Frieda: A Novel of the Real Lady Chatterley
In her first novel, The Joyce Girl, Annabel Abbs explored life in the shadows of literary fame. In her second, we are again in the sphere of early 20th-century literature, but with a very different protagonist who left her echoes in the often controversial works of D. H. Lawrence.
She is Baroness Frieda von Richthofen who, for reasons that seem baffling in the light of what transpires, marries the dull Englishman, Ernest Weekley. For thirteen years Frieda is content with the duties of respectable wife and mother in humdrum Nottingham. Then, while on a visit to her sister Elizabeth, her eyes are opened by the social revolution erupting in Germany. Frieda takes a lover, Otto Gross, a creative psychoanalyst whose radical ideas change her completely. She returns to England and horrifies Ernest with her “distinct disdain for decent behaviour.” She abandons her corsets, refuses to go to church and even allows herself to be seen about with single men. When Frieda meets the struggling young author, D. H. Lawrence, there is an immediate connection between them of both mind and body, but the price she will pay for her desire and liberation is forced separation from her children and years of heartbreak.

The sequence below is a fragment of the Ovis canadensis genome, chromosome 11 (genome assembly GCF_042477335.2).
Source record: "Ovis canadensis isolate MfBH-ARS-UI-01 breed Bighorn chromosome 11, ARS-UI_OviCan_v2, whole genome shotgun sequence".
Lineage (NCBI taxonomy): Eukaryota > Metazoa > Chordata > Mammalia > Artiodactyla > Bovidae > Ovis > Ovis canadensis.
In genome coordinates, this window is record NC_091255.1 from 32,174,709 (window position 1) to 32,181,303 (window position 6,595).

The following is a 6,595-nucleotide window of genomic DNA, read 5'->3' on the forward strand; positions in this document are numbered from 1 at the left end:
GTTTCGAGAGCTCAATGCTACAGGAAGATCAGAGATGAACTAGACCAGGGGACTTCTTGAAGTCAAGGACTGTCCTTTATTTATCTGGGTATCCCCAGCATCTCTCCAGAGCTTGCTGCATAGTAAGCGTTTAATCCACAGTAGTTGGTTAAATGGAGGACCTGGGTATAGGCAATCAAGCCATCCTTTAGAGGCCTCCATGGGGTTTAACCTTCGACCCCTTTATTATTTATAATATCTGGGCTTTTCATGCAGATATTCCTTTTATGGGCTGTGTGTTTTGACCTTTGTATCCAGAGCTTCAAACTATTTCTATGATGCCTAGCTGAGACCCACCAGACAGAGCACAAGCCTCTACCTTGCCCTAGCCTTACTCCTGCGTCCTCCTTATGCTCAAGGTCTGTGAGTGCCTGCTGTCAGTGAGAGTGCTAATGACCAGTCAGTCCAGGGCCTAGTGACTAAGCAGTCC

Frieda is an extraordinary woman who incites remarkable passions in the men who love her. One has some sympathy for Ernest as he teeters on the edge of insanity, and Lawrence’s ambivalent behaviour and questionable sexual orientation add layers of complexity. And then there are her children, who inevitably suffer from their parents’ fractured relationship.
For anyone dubious as to whether the text will mirror Lady Chatterley’s Lover, while there are some frank passages, there is nothing tawdry or salacious here, and the narrative is both skilful and restrained throughout. Another absolutely superb novel from Annabel Abbs.